When the ignition switch 15D has been used to move the encoder out of its standby mode for providing the timing signal and the code signal, actuation of most of the noncritical controls adds pulses in corresponding time slots of the code signal. These noncritical controls include windshield wiper control 5A, turn signal control 5D, and windshield washer control 5B. When the windshield wiper control is actuated, wiper logic circuit 31 functions to interrupt and switch the windshield wiper pulses of the code signal which results in the interruption and switching of energization of the windshield wiper motor to cause proper wiper action. Similarly turn signal-hazard warning-brake logic circuit 33 functions to interrupt code signal pulses controlling energization of various lamps thereby to cause the desired flashing of the turn signals and hazard warning lights and also of corresponding instrument panel mounted indicator lamps. Self-reset circuit 37 operates to automatically cancel the turn signals after a predetermined time, approximately one minute. When the headlight switch 15B has been used to move the encoder out of its standby mode, actuation of the hi-lo dimmer switch 15E adds a pulse in the corresponding time slot of the code signal.

Suppose that turn signal control 5D is actuated so that left side turn signal 11K should be flashing. However, if this component has failed, a filament monitor circuit (not shown) in component 11K provides a d.c. level (3 volts) to data bit suppressor 57D in decoder 7D. Also, gate G17 of suppressor 57D receives an intermittent enable signal, which is one component of the control code, from ROM 53. More particularly, ROM 53 is programmed to provide an enable signal to suppressor 57D during the time slot of the code signal assigned to the left side indicator light which is located on the dashboard and controlled by decoder 7B. When ROM 53 provides the enable signal to gate G17 of suppressor 57D, gate G17 causes transistor Q18 to turn off. Similarly, the signal from the monitor circuit in component 11K causes transistor Q17 to stop conducting. With both Q17 and Q18 not conducting, data bit suppression transistor Q16 conducts and in effect connects code line 23 to the output of the filament monitor circuit in component 11K. This causes the code line to be held at a three volt level thereby to eliminate the pulse which would have turned off the left side indicator lamp. The result is that the left side indicator lamp on the dashboard remains steadily illuminated thereby to warn the operator that one of the left side turn signal lamps has failed. Thus, the system of this invention provides a form of reverse communication from the various decoders to the encoder in that a decoder has the capability to turn on the encoder and also has the capability to suppress one or more of the pulses of the code signal thereby allowing detection of the suppressed data bit by a different decoder.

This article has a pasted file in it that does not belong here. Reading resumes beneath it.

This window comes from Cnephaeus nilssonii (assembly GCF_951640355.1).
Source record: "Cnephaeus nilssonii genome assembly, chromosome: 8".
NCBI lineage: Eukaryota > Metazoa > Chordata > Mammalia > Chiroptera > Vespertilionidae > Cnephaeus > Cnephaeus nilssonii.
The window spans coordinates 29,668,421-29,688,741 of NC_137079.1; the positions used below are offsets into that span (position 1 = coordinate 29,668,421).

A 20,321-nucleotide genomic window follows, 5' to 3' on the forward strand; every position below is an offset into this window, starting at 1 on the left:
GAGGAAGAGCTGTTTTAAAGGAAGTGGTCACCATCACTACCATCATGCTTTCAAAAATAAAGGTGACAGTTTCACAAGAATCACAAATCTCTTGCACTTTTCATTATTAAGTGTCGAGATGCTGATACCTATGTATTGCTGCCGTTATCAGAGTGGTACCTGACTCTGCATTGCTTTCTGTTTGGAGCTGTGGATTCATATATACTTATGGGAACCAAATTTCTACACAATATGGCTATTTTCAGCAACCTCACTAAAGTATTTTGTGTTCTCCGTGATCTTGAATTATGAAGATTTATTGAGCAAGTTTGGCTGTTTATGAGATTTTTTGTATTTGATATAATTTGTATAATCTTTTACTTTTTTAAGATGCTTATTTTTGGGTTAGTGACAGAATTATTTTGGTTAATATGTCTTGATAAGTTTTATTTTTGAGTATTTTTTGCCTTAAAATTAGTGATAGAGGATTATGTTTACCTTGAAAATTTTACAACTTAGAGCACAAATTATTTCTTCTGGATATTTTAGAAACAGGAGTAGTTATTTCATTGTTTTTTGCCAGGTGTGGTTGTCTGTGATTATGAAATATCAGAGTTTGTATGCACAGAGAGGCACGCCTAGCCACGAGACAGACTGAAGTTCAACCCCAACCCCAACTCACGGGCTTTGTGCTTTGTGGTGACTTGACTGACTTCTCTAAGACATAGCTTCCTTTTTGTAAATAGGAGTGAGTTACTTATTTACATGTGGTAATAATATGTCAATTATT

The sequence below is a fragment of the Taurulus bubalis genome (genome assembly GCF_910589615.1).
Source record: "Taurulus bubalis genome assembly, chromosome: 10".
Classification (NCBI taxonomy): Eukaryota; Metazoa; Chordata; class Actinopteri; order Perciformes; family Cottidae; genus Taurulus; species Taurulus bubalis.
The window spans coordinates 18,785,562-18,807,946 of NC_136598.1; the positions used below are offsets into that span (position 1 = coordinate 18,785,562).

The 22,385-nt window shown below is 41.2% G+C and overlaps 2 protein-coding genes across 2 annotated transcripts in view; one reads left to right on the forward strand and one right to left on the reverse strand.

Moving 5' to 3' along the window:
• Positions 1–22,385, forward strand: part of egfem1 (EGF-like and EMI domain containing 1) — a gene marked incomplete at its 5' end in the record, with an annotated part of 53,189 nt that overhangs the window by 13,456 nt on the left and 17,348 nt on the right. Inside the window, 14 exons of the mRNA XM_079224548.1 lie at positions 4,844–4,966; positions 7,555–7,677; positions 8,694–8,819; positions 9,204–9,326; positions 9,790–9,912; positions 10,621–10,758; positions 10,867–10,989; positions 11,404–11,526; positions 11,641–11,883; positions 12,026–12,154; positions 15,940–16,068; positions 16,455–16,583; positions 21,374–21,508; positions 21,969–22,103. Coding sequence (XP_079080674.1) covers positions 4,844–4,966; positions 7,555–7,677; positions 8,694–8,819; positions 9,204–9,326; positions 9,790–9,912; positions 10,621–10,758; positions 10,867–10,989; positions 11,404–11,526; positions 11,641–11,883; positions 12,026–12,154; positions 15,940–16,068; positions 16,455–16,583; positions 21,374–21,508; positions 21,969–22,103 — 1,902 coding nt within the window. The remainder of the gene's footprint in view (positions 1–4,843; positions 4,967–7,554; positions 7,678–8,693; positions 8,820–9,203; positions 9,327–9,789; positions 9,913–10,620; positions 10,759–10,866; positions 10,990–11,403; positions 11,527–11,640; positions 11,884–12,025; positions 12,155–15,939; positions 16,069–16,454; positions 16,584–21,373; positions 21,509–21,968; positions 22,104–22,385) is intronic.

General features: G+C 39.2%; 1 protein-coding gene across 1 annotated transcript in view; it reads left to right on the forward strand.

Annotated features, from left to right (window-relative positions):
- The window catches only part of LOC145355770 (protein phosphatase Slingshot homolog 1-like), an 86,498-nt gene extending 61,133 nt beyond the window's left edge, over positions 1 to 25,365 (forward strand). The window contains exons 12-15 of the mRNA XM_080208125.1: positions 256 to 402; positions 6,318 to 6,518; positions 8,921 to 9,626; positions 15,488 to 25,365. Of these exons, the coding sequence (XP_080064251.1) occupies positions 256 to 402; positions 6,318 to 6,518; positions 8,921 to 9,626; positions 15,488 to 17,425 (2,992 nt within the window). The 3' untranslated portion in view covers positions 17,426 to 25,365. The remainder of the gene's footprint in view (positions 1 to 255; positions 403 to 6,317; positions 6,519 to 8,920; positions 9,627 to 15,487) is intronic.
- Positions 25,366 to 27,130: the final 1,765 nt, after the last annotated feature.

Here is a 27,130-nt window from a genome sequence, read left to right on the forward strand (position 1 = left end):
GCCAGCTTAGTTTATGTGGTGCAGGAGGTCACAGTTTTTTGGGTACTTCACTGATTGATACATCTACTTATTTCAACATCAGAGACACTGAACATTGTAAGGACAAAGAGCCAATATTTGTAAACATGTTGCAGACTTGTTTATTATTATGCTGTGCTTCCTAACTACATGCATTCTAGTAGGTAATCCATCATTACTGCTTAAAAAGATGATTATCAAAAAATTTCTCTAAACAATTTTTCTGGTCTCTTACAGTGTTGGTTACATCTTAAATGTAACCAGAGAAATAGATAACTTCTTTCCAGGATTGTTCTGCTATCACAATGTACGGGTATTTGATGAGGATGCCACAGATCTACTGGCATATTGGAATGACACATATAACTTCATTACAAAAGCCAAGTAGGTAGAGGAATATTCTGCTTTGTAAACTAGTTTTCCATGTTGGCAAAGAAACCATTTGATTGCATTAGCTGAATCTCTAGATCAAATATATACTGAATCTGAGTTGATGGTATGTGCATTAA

In the system of the present invention, only two control wires, timing line 19 and code line 23, run between the steering wheel located encoder and the various remote decoders. Thus there is a great reduction in the number of wires running through the steering column as compared to previous wiring systems wherein each operator actuatable and the corresponding vehicle component were connected by individual conductors. In addition, the two control wieres may be of fine gauge because they carry very low power.

It should also be noted that encoder 3 can be incorporated into a single MOS integrated circuit chip except for one external timing capacitor C1 and certain transient voltage protection capacitors (not shown). Similarly, each decoder can be incorporated into a single bipolar integrated circuit chip with the exception of power transistors in the voltage regulator and filtering capacitors. The system generates a single timing signal rather than generating separate timing signals in the encoder and in each decoder which would require the use of many large timing capacitors which in turn require tracking of the resulting timing signals over temperature. Also, the system provides reverse communication between the decoders and the encoder as is required to warn the operator of a failed component, and has a standby mode of operation in which no significant power is drawn from the vehicle's battery.